Thursday, 24 June 2010

As You Like It.

In possibly my greatest football avoiding stunt yet, I went to the theatre yesterday at the precise time the England match was on, to see Sam Mendes' production of As You Like It at the Old Vic.

I'm not a theatre buff AT ALL and haven't watched any Shakespeare since school – although I've read a bit and do love that witty bard – so was slightly apprehensive about whether I was going to enjoy it. I generally share Paul McCartney's view on theatre. 'The only thing I get from the theatre is a sore arse.' Although that was in 1967. He's probably a complete luvvie, now.

Happily, whether it was Mendes' treatment of the play, or the actors abilities to make the verse seem so modern through their intonation and delivery, I don't know, but it was hilarious and a joy to watch. Stephen Dillane's performance as Jacques, the melancholy philosopher, was a particular treat as he rakishly channeled Bob Dylan and Elvis. And hot new Shakespearean actors on the block Christian Camargo and Juliet Rylance, who play lovers Orlando and Rosalind, are newly-weds in real life which added an interesting dynamic.

It was just a delight to hear Shakespeare's wit come alive, from his jibes at women 'Do you not know I am a woman? When I think, I must speak', through to Jacques famous and wonderfully cynical soliloquy, 'All the world's a stage, And all the men and women merely players: They have their exits and their entrances; And one man in his time plays many parts...'.

Anyway, you know all about this, as you all know a lot more about theatre than me. So what I need you to tell me now is which Shakespeare productions I need to watch that are available on DVD. I don't really do period dramas so have completely missed out on this genre. I know you lot will know so please share!

[I got free tickets through See Film First, which I highly recommend signing up to for last minute cinema, music and theatre freebies.]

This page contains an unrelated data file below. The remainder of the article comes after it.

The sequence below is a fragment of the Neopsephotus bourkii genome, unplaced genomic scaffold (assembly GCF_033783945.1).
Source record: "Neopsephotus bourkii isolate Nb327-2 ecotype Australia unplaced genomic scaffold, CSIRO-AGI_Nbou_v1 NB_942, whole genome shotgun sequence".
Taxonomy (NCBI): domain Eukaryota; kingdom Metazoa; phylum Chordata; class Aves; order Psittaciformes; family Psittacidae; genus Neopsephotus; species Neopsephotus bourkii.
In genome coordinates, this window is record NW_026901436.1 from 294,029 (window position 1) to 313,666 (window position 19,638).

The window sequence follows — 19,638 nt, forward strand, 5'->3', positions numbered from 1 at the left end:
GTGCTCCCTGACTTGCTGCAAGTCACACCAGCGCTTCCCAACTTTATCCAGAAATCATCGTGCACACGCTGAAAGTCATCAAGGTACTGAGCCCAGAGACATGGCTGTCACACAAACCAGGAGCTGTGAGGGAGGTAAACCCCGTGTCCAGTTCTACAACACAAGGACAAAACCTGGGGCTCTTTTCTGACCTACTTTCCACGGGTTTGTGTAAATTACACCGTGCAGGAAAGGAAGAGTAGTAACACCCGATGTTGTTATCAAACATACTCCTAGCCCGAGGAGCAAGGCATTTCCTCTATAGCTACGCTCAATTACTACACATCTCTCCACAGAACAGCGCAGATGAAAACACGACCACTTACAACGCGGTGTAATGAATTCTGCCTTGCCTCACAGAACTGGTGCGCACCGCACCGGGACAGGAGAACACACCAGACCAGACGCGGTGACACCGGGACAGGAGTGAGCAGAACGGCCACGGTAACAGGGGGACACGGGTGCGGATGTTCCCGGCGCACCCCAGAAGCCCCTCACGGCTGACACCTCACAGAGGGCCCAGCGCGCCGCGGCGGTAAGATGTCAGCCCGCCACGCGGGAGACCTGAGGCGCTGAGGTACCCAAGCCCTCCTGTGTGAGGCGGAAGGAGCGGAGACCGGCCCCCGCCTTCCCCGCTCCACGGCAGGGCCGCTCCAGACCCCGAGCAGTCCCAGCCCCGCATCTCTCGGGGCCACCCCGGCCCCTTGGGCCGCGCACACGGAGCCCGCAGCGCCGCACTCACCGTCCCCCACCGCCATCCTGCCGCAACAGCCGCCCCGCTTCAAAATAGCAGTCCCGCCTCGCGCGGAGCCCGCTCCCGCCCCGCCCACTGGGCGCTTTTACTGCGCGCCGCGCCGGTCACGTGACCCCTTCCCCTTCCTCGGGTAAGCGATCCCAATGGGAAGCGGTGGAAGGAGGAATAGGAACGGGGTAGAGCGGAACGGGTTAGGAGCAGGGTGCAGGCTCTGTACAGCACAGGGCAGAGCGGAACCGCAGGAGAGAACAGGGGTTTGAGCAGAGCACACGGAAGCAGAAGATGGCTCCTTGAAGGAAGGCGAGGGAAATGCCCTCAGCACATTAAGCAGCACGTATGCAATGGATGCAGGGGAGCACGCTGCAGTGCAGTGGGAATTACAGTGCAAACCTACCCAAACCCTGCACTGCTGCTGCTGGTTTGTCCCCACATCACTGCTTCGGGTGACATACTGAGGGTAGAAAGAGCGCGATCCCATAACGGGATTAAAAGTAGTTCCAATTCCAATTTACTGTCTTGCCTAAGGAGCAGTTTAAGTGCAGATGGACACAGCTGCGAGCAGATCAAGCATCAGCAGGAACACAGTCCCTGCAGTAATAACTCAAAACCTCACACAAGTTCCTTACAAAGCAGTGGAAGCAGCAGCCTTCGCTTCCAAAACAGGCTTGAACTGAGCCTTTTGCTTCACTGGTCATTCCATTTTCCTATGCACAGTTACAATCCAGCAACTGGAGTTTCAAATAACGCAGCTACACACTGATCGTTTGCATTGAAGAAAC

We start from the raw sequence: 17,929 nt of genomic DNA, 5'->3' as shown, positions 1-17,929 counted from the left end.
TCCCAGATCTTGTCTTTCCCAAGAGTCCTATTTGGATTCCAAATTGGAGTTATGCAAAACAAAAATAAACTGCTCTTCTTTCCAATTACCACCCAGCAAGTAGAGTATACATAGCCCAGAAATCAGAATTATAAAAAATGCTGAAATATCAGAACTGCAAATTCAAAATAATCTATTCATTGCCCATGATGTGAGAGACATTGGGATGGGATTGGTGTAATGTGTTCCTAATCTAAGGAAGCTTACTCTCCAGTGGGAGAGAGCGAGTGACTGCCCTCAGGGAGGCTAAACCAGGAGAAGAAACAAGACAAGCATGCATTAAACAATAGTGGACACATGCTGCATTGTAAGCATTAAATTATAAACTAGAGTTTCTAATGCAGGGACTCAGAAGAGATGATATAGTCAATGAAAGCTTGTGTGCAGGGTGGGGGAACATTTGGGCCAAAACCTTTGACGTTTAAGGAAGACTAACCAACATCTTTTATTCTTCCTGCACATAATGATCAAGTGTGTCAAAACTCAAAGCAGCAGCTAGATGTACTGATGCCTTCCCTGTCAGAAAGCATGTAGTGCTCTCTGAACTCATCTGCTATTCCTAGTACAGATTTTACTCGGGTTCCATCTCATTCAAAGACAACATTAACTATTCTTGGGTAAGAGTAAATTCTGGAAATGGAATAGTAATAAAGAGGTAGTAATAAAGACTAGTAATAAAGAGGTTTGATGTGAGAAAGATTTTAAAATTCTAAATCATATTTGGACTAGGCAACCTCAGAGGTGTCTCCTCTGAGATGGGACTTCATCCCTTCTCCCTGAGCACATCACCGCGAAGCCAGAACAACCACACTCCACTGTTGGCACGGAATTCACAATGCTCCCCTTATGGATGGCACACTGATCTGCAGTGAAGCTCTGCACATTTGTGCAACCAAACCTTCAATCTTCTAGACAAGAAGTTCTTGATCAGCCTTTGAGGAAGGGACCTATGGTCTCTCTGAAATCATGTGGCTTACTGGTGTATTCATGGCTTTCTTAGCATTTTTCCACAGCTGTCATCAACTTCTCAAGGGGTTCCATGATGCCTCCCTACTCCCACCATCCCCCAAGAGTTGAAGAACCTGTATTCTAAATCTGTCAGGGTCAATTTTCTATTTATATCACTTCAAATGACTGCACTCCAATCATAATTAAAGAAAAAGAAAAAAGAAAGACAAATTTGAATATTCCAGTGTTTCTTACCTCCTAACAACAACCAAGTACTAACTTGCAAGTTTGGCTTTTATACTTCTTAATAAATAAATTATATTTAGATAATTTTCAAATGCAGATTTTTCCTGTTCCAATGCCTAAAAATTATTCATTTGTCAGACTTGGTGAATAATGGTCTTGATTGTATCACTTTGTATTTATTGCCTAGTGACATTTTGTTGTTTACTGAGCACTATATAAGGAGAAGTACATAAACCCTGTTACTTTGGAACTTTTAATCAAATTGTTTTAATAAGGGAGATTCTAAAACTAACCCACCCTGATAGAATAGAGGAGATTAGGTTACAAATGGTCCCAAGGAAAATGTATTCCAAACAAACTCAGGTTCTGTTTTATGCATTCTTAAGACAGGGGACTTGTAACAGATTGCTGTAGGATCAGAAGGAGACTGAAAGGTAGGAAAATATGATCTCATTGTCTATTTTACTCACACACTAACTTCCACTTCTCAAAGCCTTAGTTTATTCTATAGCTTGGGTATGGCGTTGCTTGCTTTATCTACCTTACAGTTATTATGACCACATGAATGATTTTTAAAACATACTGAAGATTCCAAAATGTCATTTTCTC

Photo: Sara Krulwich/The New York Times


  1. It's not theatre and this might be considered a total cheese fest by real Shakespeare fans but I have a soft spot for the Kenneth Branagh and Emma Thompson film of Much Ado About Nothing (1993). Have you seen it? The Italian landscape and house are fantastic as are the cast.

  2. I haven't seen it and that sounds perfect - thank you!

  3. Othello with Kenneth Branagh and Laurence Fishburne is great!

  4. I saw this production when they performed it in New York this past winter before traveling over to London to put it up. I really enjoyed it! I also just came off of doing this show as well, I love me some Shakespeare!

    Its a total cheesefest but have you seen Baz Luhrmann's Romeo and Juliet? Kenneth Branagh did an adaptation of As You Like It set in Japan with Kevin Kline as Jacques and my favorites are Alfred Molina and Janet McTeer as Touchstone and Audrey! There is also A Midsummer Night's Dream with Michelle Pfeiffer and Kevin Kline. And the OLD Taming of the Shrew with Elizabeth Taylor and Richard Burton and Kate and Pertruchio. I could go on and on!

  5. Definitely the Luhrmann Romeo + Juliet.

    The fascist-era Richard III, with Ian McKellen ('Now is the winter of our discontent' delivered in the toilets) is really good. And the Olivier one is too, now that I think about it.

    Also: the Russian Hamlet, by Kosintsev; Kurosawa's Ran and Throne of Blood, which are the Japanese samurai adaptations of King Lear and Macbeth.